Friday, October 26, 2007

Congratulations, Amit Varma

Congratulations to Amit Varma, one of my favorite bloggers, for winning the Bastiat Prize for journalism. A picture from the ceremony is here. And here is Amit's account of the lead up to the announcement in New York. The essays that won him the prize are here, here and here.

Sunday, October 21, 2007

Piers Brendon's The Decline and Fall of the British empire

Two reviews, here and here, of a sweeping new work of history by Piers Brendon, which chronicles more than a hundred years of the British Empire. And it doesn’t appear to be a boring history - consider this wonderful nugget from Maya Jasanoff’s review:
Brendon gleefully traces the career of that characteristic imperial accessory, the moustache. British cultivation of the hairy upper lip was inspired, he suggests, by Indian ideals of virility, and would decline in proportion with the empire's reach: Harold Macmillan was "the last British prime minister to sport a moustache."
But, more seriously, the business of empire was of course a ghastly affair as this excerpt reminds us:
Necessarily, blood flows freely through this book. At Cawnpore in 1857, where nearly 200 British women and children had been notoriously slaughtered by the Indian mutineers, the British forced suspected perpetrators to "lick blood from the slaughter-house floor before they were hanged". At Isandhlwana in 1879, British soldiers were shredded by Zulu iklwas blades, "so named in imitation of the sucking sound they made when pulled from human flesh". But it was mass slaughter, 20th century-style, that would truly bring the empire down. During the Boer war 160,000 white civilians would be rounded up into ghastly concentration camps - creating a precedent explicitly cited by the Nazis. The first world war carried Canadians and Indians to "the bone-chilling, gut-wrenching, soul-destroying shambles of the western front", and Australians and New Zealanders to the hell of Gallipoli, where relentless firing turned "their trenches into cemeteries".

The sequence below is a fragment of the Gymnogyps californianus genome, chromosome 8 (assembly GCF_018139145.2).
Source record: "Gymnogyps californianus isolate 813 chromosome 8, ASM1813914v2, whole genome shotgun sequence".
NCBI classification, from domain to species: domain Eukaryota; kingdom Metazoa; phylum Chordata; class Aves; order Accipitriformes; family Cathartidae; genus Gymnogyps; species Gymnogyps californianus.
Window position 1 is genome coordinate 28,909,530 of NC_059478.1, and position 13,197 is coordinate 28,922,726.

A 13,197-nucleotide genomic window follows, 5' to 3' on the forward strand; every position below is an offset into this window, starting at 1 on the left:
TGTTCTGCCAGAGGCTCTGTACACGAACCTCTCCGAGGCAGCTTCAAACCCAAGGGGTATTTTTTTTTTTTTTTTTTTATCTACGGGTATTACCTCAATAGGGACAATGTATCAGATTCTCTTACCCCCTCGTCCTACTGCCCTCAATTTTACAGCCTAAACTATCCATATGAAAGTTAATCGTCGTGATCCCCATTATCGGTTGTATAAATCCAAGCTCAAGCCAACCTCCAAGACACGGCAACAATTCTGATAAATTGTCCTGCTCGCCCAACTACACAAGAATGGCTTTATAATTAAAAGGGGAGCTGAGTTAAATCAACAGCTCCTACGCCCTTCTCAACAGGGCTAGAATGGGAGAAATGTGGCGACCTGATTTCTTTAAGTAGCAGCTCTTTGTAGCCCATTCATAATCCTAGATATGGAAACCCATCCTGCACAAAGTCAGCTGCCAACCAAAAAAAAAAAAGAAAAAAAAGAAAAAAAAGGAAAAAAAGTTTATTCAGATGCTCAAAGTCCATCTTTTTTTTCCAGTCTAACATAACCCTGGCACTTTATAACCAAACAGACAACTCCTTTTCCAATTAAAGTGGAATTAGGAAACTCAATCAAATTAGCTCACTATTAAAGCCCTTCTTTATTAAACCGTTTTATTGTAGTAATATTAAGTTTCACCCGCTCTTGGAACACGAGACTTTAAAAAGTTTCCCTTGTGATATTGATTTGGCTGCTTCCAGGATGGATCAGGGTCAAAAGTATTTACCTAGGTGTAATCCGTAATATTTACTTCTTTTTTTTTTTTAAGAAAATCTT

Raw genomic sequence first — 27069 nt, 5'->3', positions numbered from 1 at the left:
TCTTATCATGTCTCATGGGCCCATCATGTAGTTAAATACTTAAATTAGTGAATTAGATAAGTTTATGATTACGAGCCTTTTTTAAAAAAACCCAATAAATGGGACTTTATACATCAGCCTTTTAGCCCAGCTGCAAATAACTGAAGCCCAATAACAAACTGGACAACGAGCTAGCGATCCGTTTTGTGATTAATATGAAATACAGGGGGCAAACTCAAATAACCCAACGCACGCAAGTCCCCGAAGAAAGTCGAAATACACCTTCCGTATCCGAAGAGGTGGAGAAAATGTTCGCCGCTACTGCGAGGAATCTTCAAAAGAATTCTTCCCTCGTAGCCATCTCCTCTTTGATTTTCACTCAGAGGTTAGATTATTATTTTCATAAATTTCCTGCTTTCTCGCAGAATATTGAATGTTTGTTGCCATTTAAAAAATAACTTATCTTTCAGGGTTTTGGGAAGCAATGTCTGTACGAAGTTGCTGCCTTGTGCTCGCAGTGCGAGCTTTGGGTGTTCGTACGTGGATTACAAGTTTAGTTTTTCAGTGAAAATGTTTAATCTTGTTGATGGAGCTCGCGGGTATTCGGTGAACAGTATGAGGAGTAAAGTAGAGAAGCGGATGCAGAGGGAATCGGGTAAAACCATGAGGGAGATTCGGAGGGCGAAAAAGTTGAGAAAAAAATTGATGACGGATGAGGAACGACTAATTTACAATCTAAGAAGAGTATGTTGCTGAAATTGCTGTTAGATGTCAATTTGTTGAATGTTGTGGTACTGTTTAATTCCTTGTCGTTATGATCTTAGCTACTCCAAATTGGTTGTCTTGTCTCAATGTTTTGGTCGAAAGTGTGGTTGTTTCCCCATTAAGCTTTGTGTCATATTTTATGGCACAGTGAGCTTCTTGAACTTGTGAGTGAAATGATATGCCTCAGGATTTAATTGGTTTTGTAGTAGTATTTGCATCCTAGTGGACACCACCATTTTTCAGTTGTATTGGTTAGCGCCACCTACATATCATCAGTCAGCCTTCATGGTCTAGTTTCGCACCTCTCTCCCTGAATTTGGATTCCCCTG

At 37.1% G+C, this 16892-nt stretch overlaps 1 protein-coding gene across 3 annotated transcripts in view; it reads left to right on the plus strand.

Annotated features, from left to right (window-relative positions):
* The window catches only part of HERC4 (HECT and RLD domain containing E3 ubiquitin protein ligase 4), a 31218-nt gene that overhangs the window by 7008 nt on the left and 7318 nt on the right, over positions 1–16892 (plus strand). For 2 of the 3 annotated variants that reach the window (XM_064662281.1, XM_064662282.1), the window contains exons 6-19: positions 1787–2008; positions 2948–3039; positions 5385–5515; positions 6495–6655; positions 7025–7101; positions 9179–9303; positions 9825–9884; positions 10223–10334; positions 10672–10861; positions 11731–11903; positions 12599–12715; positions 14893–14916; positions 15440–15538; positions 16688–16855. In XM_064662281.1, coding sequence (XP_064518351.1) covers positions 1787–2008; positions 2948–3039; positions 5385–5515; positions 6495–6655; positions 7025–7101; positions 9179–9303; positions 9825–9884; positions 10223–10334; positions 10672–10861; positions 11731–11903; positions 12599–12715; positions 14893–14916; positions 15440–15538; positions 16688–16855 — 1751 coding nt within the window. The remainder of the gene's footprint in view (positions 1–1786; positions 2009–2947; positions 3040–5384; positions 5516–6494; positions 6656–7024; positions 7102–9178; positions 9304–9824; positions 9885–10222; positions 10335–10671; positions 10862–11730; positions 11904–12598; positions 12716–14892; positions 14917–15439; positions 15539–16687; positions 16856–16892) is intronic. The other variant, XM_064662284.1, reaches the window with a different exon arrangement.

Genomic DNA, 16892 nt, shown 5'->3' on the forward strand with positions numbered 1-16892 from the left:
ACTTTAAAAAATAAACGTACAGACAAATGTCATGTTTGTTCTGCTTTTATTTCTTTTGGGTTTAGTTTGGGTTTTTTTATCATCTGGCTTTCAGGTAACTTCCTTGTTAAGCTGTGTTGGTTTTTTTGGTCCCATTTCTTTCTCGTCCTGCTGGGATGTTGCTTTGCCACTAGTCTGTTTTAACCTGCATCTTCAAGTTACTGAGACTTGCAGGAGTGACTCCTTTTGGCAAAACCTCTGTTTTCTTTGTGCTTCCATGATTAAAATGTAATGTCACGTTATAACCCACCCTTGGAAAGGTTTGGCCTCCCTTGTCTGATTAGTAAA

A glimpse there of the disparate peoples that were affected. And that's one reason why a book like this could be very useful: it could help us understand the legacies - dubious or otherwise - the British left behind in different parts of the world.

Thursday, October 18, 2007

A poem from long ago

One of the pleasures (and agonies) of writing, I feel, is browsing through one's own work from very long ago, and realizing with a shake of the head and a smile just how absurd or bad the writing is. Consider this poem that I wrote when I was in the second year of my college in Trichy – I was seventeen then. My intent was to write something that rhymed, was funny and yet conveyed a serious message. I find my phrases and word choices bizarre now - to say the least - but at the time of writing I was quite convinced that this was a brilliant poem. I even put it up proudly on the online bulletin board of our college computing center for everyone to read. Here it is:



Ascending a tree ain't no flattering feat,
specially when you have a man eater at your feet,
snappin' and snarlin' in it's attempt to glean,
all anatomy of mine, neat and clean.

On breathing you feel it's sweltering heat,
that turns your toes to molten feet.
The end of the road is here to greet,
me with death and the tiger with fresh meat!

I rise up the tree up to it's peak,
maybe the branch was a wee bit weak,
as in due time I heard it creak,
a dreadful sound, a nice old tweak
Shock! Surprise! Oh, did I shriek!

Luckily I fell into a creek
the water was cold, deliciously deep
from it's depths did I peek
to hear the croc say, ‘I got you cheap.’
But there were other things that made my soul creep
it was not one of them, it was an entire fleet!

But the tiger ain't no slouch for speed;
it was there at the creek, quick and sleek,
after all, would you miss your fresh meat?

Its TIGER VS CROCS at the creek
but spectators like me never seek
to wait for the winner to shake hands with me,
I had gray cells enough to see
this was my chance, I had to flee!

Later, hidden behind far-off trees
i contemplated rather daintily
that though the tiger was an enemy
it was a friend, life savior indeed!

Decades later, to my offspring i repeat
the same ol' story precise and neat
with a lot of pain, do i discover
that all my children have fallen asleep!

But don't you start to doze or sleep
or soon the tiger shall fall asleep...

Save the tiger, without it a forest is never complete!


That's quite a cheesy message, isn’t it? Despite the poem's obvious flaws I still have a lot of affection for it. It's titled The Jungle Book 1 because this was the first of a series of wildlife poems. The second was set in a waterhole and featured: bathing elephants and hippos; a lion who challenges an elephant to a duel but is sent sulking off "in a narrow lane" (I was trying the patli gali idea here); and a crane that scratches the elephant’s itchy back - it's itchy, the elephant says, because of "the indestructible fungal reign".